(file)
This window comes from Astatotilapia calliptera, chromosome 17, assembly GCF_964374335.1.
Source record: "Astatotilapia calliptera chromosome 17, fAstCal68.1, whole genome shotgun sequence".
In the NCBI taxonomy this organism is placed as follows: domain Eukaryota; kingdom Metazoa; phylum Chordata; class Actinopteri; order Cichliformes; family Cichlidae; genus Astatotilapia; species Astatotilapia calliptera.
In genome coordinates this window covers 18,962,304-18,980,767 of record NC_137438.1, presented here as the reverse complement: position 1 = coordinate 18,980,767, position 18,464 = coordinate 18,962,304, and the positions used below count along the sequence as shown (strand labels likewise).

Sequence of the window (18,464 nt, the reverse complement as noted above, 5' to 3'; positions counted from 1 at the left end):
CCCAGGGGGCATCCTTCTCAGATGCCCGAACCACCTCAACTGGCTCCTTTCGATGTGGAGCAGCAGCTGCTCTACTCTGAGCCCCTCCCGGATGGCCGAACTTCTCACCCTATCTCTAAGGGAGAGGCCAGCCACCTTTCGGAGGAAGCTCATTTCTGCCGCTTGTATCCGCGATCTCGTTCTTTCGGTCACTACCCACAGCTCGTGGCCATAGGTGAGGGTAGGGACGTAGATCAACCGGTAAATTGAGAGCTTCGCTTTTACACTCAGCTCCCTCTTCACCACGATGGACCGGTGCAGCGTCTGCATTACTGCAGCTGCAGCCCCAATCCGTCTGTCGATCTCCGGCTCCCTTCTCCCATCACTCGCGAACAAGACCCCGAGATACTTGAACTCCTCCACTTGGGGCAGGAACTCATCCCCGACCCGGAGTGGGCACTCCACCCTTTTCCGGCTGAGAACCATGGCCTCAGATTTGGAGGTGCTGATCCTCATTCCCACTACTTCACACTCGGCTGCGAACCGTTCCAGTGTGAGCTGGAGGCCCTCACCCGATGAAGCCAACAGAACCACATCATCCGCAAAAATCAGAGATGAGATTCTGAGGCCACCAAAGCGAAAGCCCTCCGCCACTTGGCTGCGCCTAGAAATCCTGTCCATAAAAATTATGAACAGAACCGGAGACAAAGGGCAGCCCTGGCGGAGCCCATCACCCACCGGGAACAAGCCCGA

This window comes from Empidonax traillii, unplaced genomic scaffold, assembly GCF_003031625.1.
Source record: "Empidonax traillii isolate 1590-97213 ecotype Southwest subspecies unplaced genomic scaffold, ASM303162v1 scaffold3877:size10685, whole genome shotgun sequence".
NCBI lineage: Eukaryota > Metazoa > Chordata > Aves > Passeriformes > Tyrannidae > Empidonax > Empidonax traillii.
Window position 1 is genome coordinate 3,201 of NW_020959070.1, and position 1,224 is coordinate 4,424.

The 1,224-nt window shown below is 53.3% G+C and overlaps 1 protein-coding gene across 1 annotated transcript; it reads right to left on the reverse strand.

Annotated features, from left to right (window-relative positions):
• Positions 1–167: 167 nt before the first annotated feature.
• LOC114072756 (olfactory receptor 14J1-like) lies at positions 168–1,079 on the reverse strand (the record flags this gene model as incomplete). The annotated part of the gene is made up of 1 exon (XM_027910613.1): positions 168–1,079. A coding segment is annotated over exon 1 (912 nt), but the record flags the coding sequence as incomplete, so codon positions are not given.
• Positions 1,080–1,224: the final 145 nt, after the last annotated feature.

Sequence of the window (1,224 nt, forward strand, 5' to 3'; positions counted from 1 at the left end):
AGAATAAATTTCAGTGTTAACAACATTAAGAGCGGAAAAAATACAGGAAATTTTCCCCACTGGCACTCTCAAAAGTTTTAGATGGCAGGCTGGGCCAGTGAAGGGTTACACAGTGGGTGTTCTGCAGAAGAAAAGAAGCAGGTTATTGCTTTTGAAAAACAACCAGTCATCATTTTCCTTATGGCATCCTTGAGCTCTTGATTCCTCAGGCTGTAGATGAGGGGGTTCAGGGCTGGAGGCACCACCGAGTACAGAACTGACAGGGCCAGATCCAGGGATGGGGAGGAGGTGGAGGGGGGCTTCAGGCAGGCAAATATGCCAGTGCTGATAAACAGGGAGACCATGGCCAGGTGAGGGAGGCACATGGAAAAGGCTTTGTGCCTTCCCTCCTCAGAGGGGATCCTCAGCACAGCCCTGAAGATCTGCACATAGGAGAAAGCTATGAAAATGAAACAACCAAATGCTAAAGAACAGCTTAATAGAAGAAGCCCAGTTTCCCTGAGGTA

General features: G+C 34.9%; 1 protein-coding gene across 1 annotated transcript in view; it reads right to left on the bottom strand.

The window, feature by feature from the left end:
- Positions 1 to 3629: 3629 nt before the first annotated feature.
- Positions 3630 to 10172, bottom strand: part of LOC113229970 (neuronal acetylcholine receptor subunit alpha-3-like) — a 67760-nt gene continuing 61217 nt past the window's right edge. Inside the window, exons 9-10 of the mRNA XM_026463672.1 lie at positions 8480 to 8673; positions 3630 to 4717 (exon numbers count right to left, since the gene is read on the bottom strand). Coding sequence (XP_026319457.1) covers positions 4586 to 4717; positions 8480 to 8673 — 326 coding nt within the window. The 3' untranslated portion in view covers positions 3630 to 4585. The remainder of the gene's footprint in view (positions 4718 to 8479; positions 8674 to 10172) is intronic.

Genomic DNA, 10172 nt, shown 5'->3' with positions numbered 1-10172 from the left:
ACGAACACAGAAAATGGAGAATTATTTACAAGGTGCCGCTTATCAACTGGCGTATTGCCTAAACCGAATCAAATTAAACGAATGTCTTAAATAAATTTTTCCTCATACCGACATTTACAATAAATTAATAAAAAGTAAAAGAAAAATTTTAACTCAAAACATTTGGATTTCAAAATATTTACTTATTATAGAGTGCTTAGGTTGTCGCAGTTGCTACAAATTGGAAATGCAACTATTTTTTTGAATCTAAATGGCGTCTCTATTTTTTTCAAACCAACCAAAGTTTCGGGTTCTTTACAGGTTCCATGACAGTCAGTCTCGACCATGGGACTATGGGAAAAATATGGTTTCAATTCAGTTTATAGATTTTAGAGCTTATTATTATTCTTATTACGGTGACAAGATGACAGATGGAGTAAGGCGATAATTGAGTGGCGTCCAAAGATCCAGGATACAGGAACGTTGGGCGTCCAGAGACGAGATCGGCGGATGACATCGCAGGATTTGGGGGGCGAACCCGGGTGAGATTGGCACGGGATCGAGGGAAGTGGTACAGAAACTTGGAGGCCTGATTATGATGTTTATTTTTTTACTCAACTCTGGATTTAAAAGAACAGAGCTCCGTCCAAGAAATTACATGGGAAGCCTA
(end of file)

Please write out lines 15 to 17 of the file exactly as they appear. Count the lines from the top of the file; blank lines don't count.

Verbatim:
• Positions 1,080–1,224: the final 145 nt, after the last annotated feature.

Sequence of the window (1,224 nt, forward strand, 5' to 3'; positions counted from 1 at the left end):
AGAATAAATTTCAGTGTTAACAACATTAAGAGCGGAAAAAATACAGGAAATTTTCCCCACTGGCACTCTCAAAAGTTTTAGATGGCAGGCTGGGCCAGTGAAGGGTTACACAGTGGGTGTTCTGCAGAAGAAAAGAAGCAGGTTATTGCTTTTGAAAAACAACCAGTCATCATTTTCCTTATGGCATCCTTGAGCTCTTGATTCCTCAGGCTGTAGATGAGGGGGTTCAGGGCTGGAGGCACCACCGAGTACAGAACTGACAGGGCCAGATCCAGGGATGGGGAGGAGGTGGAGGGGGGCTTCAGGCAGGCAAATATGCCAGTGCTGATAAACAGGGAGACCATGGCCAGGTGAGGGAGGCACATGGAAAAGGCTTTGTGCCTTCCCTCCTCAGAGGGGATCCTCAGCACAGCCCTGAAGATCTGCACATAGGAGAAAGCTATGAAAATGAAACAACCAAATGCTAAAGAACAGCTTAATAGAAGAAGCCCAGTTTCCCTGAGGTA